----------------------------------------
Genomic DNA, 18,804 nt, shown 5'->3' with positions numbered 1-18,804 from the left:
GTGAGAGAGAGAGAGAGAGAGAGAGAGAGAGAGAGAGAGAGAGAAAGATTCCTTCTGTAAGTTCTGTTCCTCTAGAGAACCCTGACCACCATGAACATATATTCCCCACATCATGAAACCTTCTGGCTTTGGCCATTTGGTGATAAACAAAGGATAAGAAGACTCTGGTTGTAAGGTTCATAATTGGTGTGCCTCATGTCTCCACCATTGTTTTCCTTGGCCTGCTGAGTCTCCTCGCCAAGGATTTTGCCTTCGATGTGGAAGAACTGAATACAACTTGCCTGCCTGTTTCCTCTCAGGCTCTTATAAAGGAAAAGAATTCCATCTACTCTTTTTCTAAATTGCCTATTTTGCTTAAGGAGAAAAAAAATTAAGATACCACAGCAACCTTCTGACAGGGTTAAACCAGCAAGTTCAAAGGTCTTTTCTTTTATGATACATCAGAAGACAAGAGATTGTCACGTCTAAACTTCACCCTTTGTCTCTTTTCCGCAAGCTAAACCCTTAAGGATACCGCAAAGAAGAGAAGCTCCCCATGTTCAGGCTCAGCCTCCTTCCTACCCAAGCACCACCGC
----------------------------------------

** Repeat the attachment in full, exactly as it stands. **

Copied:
Genomic DNA, 18,804 nt, shown 5'->3' with positions numbered 1-18,804 from the left:
GTGAGAGAGAGAGAGAGAGAGAGAGAGAGAGAGAGAGAGAGAGAAAGATTCCTTCTGTAAGTTCTGTTCCTCTAGAGAACCCTGACCACCATGAACATATATTCCCCACATCATGAAACCTTCTGGCTTTGGCCATTTGGTGATAAACAAAGGATAAGAAGACTCTGGTTGTAAGGTTCATAATTGGTGTGCCTCATGTCTCCACCATTGTTTTCCTTGGCCTGCTGAGTCTCCTCGCCAAGGATTTTGCCTTCGATGTGGAAGAACTGAATACAACTTGCCTGCCTGTTTCCTCTCAGGCTCTTATAAAGGAAAAGAATTCCATCTACTCTTTTTCTAAATTGCCTATTTTGCTTAAGGAGAAAAAAAATTAAGATACCACAGCAACCTTCTGACAGGGTTAAACCAGCAAGTTCAAAGGTCTTTTCTTTTATGATACATCAGAAGACAAGAGATTGTCACGTCTAAACTTCACCCTTTGTCTCTTTTCCGCAAGCTAAACCCTTAAGGATACCGCAAAGAAGAGAAGCTCCCCATGTTCAGGCTCAGCCTCCTTCCTACCCAAGCACCACCGC